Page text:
This is an adaptation of a 2009 stage play, first successfully performed in Edinburgh, and written by Rachel Hirons. The original title was When Women Wee, which seems rather unfortunate, but I can enlighten you further, for no extra charge: more often as we age until we are getting up once, twice, even three times a night, annoyingly. This is set in that nightclub and, more specifically, in the ladies toilet as our six main characters come, go, hug, row, talk, fight, take drugs, eavesdrop, throw up, and so on, all while the music thumps. (There is no respite, even in the loo.) It has, rather inevitably, been described as ‘a British Bridesmaids’, just as any female-driven comedy-drama now is, although if you think Bridesmaids sparked a revolution, you would be mistaken. In fact, a recent study showed that female representation in popular films is at its lowest level in five years, which is why my heart doesn’t bleed for men in the slightest. (I was only pretending above.)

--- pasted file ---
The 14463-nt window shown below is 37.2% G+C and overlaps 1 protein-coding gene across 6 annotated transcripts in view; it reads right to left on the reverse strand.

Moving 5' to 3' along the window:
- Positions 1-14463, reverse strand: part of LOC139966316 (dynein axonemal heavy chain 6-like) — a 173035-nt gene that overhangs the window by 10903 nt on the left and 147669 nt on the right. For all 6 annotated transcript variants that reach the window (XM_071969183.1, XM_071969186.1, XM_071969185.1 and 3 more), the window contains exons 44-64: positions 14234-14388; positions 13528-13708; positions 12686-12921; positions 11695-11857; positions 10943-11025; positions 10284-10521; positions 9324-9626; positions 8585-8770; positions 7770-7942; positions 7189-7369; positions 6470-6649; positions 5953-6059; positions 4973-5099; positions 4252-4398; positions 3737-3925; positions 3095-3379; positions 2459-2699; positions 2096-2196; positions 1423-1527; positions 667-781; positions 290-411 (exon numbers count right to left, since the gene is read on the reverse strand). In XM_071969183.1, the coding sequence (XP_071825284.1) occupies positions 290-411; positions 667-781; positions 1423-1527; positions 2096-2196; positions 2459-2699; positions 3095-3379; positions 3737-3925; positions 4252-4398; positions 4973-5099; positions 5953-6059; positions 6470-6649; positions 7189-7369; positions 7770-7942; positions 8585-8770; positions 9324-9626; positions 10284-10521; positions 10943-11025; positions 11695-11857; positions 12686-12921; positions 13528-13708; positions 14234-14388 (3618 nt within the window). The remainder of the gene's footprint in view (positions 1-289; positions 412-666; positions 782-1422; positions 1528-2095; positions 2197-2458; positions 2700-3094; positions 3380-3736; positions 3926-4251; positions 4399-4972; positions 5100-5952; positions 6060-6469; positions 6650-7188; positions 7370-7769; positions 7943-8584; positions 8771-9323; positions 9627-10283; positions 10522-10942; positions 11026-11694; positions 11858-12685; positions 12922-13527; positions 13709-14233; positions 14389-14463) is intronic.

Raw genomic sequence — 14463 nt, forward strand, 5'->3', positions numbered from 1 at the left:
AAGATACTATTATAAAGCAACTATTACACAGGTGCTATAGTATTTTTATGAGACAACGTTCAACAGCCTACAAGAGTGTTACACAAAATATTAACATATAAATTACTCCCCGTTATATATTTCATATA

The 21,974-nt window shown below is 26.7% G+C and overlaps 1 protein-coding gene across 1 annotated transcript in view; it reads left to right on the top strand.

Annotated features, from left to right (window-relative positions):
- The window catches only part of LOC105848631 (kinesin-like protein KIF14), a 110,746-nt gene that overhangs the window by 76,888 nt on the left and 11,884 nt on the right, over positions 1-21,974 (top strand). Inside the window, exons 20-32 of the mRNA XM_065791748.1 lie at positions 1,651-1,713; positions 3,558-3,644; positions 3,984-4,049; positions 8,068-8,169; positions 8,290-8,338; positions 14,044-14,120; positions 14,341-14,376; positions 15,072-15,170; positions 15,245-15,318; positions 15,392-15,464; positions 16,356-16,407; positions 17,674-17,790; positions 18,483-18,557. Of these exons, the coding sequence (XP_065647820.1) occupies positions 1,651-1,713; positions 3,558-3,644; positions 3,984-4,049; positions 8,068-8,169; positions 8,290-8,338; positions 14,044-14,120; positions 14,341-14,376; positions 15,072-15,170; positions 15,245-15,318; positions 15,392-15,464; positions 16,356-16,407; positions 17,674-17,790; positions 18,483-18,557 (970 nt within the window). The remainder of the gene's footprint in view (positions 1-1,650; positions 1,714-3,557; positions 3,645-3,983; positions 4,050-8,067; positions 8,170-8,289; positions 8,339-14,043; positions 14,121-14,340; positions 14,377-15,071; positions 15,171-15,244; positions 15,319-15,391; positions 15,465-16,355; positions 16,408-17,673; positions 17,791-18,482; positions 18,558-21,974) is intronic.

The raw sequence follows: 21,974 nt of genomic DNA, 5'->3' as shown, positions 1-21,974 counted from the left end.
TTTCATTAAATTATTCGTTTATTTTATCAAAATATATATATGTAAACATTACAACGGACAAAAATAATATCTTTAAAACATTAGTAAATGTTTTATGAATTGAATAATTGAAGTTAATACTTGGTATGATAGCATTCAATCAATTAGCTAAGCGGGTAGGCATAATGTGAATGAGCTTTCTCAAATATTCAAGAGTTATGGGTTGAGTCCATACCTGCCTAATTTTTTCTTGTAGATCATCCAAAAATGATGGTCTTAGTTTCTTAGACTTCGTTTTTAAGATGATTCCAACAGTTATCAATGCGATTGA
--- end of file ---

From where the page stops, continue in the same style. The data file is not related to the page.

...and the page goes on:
Sheridan-Smith-and-Jaime-WinstoneAll girls together: Sheridan Smith (Sam) and Jaime Winstone (Chanel, the slag)

Most blissfully, Powder Room stars Sheridan Smith, an actress whom I would follow to the ends of the earth and, if it turned out to be flat, would happily fall off it with her. She is gorgeously talented, can emotionally convince in anything from sitcoms to Hedda Gabler, has a sensationally dirty laugh, and gives off such warmth some are saying she’s the ‘new Julie Walters’, although I wouldn’t want to put my name to that as I’d worry about what would happen to the ‘old Julie Walters’. Put out with the bins? Turned into a hatstand?